There are a number of simple and effective ways to ensure that building your online candidate community is not an onerous task. Wondering where your fans, likes, connections and followers will come from can be a fairly daunting thought for many who do not current live in this space on a day to day basis.
But using what you have is the first trick of the trade!
What does this mean, I hear you say… well lets take a look at the communities you already have around you that are engaged and awaiting your great employer branding and job opportunity information.
I’m constantly amazed that organisations go to market with their social recruiting initiatives without engaging their current employee base.
Why is that?
Recent statistics show that the average person has 245 facebook friends. Now when you think about who your own connections are, then I’m guessing that many of them are previous coworkers from other organisations that do the same thing you do. Maybe they are people who you’ve become great friends with through networking events or just through other friends, ex-colleagues, etc. By spending the time to work with your internal community, you may not only find that they are more than happy to share your content but may provide ideas of how else you can tap into these sought after communities through their own vast networking knowledge.
Your employees are hopefully already engaged advocates for your brand and the work that you do, and believe it or not, 9 times out of 10 they are keen to get involved when the company goes social.
You have an entire database full of candidates that at one time or another, applied for a role within your company. That says to me that they very well may be interested again in finding out about, not only job opportunities but what your organisation is up to generally. Updating your current candidate database and letting them know that you are now on social platforms is a simple way to allow them to engage with you on a regular basis and keep in touch.
One the biggest issues that candidates and organisations have alike, is that the database, in the majority of organisations is not a communication tool. There is only information going in, there is no communication going out of it in the majority of cases. This means that if you don’t search your database on a regular basis or engage with your candidates, then you’ve potentially great some great talent just sitting there doing nothing. It’s not the more efficient use of information when we’re constantly talking about the shortage of great talent. A quick and simple way to update this information it through a newsletter or communication blast out.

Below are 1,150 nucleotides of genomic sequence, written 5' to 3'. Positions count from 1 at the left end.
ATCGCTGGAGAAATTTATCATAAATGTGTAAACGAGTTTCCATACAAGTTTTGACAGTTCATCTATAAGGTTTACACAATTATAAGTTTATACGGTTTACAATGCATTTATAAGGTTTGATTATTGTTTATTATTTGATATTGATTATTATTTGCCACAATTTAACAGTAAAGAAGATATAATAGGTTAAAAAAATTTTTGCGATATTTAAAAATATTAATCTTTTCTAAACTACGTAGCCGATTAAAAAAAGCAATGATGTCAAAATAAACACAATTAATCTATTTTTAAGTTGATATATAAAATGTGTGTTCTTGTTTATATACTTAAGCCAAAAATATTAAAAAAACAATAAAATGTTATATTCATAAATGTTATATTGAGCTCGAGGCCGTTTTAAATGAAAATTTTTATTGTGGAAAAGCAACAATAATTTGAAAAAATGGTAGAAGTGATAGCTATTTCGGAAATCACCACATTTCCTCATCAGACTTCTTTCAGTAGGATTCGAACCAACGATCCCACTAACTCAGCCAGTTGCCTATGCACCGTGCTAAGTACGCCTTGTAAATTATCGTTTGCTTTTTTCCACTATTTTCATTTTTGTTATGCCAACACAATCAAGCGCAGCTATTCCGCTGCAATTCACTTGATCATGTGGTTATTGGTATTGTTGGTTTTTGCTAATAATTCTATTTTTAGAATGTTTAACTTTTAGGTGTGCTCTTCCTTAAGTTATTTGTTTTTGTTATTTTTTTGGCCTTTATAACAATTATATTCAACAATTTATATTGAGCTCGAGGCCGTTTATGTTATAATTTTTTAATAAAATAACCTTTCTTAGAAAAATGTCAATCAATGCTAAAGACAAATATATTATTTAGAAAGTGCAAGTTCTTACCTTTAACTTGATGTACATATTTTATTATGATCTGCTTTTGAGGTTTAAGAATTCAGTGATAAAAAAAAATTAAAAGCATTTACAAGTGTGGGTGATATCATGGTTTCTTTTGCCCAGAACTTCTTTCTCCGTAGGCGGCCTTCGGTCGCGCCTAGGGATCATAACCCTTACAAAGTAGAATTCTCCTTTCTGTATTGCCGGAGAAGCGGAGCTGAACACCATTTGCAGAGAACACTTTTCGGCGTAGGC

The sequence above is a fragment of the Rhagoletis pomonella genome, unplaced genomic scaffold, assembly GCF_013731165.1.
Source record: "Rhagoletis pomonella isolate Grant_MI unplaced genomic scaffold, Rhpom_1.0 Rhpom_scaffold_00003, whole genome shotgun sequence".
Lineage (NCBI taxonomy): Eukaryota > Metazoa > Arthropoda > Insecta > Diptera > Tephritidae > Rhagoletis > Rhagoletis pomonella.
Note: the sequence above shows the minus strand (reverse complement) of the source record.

By creating a communication to say ‘You’ve applied to us before and if you’re still interested then here are a number of channels that we’re now on’ or ‘if you’re still interested please update your details with us’ takes a lot of the workload off you contacting candidates individually. Depending on your business and the size of your database may determine what the response is like.
3) All new candidates that you speak with
Make sure that all touch points for new candidates highlight where they can also be part of your online communities. This will not only mean that they can search for jobs on your website but they can also follow along online to see and hear what the organisation is doing on a regular basis through your messages, stories and picture posts. Every time a recruiter speaks with a new candidate, ideally the conversation should always end with, “if you’re not connected with us online then you can find us on Facebook at xxxxx or Twitter at xxxxx or on LinkedIn… here. We post all new information about project and opportunities here so you can keep up with what we’re doing”.
This gives it a personal feel when candidates can access your organisation even when there isn’t a job available. Social platforms humanize what has become a bit of a faceless part of the practice …. the application and recruitment process.
It’s a great way to build community before you even speak to them about a vacant role. By engaging new candidates at the start it means that it keeps your business front of mind if they are interacting with you regularly and have access to conversations as and when they happening between you and other individuals. By showing what your organisation is really about, it also provides them an opt out if they feel that maybe the culture, environment or work isn’t for them; which isn’t a bad thing. You want the right people, with the right skills, who’s motivations and values fit that of your business. Bill Boorman writes a great blog post on attracting the right candidate and not just all and any candidates here.
By engaging these 3 communities that are already somewhat interested in your brand and potential roles is a great place to start. We seem to constantly chase more and more candidates, yet lack the ability to maintain with interest and integrity the data and communities we already have access to. It’s time to work smarter, not harder when it comes to ongoing relationships with top talent.
What’s your secret to sharing information with your communities?
This entry was posted in Attraction, Engagement, How to, Sourcing and tagged building communities, candidate attraction, candidate engagement, developing online communities, Social Recruiting, social recruiting how to, sourcing, talent management.